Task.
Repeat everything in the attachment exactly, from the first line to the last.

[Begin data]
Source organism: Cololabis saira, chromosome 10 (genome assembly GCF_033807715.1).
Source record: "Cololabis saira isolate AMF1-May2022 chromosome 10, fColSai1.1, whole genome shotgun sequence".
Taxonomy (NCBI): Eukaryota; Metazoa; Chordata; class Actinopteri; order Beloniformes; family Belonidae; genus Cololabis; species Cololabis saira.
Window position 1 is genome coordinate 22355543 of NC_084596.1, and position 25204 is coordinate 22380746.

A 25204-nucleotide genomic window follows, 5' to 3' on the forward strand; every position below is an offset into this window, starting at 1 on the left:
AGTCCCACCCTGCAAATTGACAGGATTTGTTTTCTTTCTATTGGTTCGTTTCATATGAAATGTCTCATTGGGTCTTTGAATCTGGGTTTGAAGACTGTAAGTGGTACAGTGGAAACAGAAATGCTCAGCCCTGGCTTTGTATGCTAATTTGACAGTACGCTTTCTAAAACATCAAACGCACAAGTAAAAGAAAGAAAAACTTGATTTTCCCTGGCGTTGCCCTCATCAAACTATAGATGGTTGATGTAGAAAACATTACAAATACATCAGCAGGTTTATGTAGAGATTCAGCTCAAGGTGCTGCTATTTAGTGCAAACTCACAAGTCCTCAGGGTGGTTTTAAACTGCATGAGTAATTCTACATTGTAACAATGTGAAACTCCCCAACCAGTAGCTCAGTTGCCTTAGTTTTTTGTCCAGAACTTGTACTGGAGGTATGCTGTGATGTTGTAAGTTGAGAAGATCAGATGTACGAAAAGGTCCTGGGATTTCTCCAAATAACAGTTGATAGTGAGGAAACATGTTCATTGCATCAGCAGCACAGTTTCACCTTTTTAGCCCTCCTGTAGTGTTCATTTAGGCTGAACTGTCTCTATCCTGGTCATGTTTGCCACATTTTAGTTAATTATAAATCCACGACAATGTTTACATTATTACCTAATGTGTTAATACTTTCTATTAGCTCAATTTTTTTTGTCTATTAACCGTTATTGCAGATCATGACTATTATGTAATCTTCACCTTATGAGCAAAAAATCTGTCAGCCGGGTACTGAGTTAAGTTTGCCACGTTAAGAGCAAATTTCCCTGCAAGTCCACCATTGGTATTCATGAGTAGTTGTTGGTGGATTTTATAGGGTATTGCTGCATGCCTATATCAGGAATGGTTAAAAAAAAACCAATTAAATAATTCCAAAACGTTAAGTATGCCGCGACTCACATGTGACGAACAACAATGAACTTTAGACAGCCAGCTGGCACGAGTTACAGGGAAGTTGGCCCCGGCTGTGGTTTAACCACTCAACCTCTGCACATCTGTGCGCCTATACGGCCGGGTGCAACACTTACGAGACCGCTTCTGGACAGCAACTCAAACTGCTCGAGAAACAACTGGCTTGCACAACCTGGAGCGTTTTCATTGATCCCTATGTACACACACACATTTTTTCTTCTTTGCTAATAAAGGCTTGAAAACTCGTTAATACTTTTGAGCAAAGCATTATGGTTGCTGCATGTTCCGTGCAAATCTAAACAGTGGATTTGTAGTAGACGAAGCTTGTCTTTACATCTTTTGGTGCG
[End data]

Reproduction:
Source organism: Cololabis saira, chromosome 10 (genome assembly GCF_033807715.1).
Source record: "Cololabis saira isolate AMF1-May2022 chromosome 10, fColSai1.1, whole genome shotgun sequence".
Taxonomy (NCBI): Eukaryota; Metazoa; Chordata; class Actinopteri; order Beloniformes; family Belonidae; genus Cololabis; species Cololabis saira.
Window position 1 is genome coordinate 22355543 of NC_084596.1, and position 25204 is coordinate 22380746.

A 25204-nucleotide genomic window follows, 5' to 3' on the forward strand; every position below is an offset into this window, starting at 1 on the left:
AGTCCCACCCTGCAAATTGACAGGATTTGTTTTCTTTCTATTGGTTCGTTTCATATGAAATGTCTCATTGGGTCTTTGAATCTGGGTTTGAAGACTGTAAGTGGTACAGTGGAAACAGAAATGCTCAGCCCTGGCTTTGTATGCTAATTTGACAGTACGCTTTCTAAAACATCAAACGCACAAGTAAAAGAAAGAAAAACTTGATTTTCCCTGGCGTTGCCCTCATCAAACTATAGATGGTTGATGTAGAAAACATTACAAATACATCAGCAGGTTTATGTAGAGATTCAGCTCAAGGTGCTGCTATTTAGTGCAAACTCACAAGTCCTCAGGGTGGTTTTAAACTGCATGAGTAATTCTACATTGTAACAATGTGAAACTCCCCAACCAGTAGCTCAGTTGCCTTAGTTTTTTGTCCAGAACTTGTACTGGAGGTATGCTGTGATGTTGTAAGTTGAGAAGATCAGATGTACGAAAAGGTCCTGGGATTTCTCCAAATAACAGTTGATAGTGAGGAAACATGTTCATTGCATCAGCAGCACAGTTTCACCTTTTTAGCCCTCCTGTAGTGTTCATTTAGGCTGAACTGTCTCTATCCTGGTCATGTTTGCCACATTTTAGTTAATTATAAATCCACGACAATGTTTACATTATTACCTAATGTGTTAATACTTTCTATTAGCTCAATTTTTTTTGTCTATTAACCGTTATTGCAGATCATGACTATTATGTAATCTTCACCTTATGAGCAAAAAATCTGTCAGCCGGGTACTGAGTTAAGTTTGCCACGTTAAGAGCAAATTTCCCTGCAAGTCCACCATTGGTATTCATGAGTAGTTGTTGGTGGATTTTATAGGGTATTGCTGCATGCCTATATCAGGAATGGTTAAAAAAAAACCAATTAAATAATTCCAAAACGTTAAGTATGCCGCGACTCACATGTGACGAACAACAATGAACTTTAGACAGCCAGCTGGCACGAGTTACAGGGAAGTTGGCCCCGGCTGTGGTTTAACCACTCAACCTCTGCACATCTGTGCGCCTATACGGCCGGGTGCAACACTTACGAGACCGCTTCTGGACAGCAACTCAAACTGCTCGAGAAACAACTGGCTTGCACAACCTGGAGCGTTTTCATTGATCCCTATGTACACACACACATTTTTTCTTCTTTGCTAATAAAGGCTTGAAAACTCGTTAATACTTTTGAGCAAAGCATTATGGTTGCTGCATGTTCCGTGCAAATCTAAACAGTGGATTTGTAGTAGACGAAGCTTGTCTTTACATCTTTTGGTGCG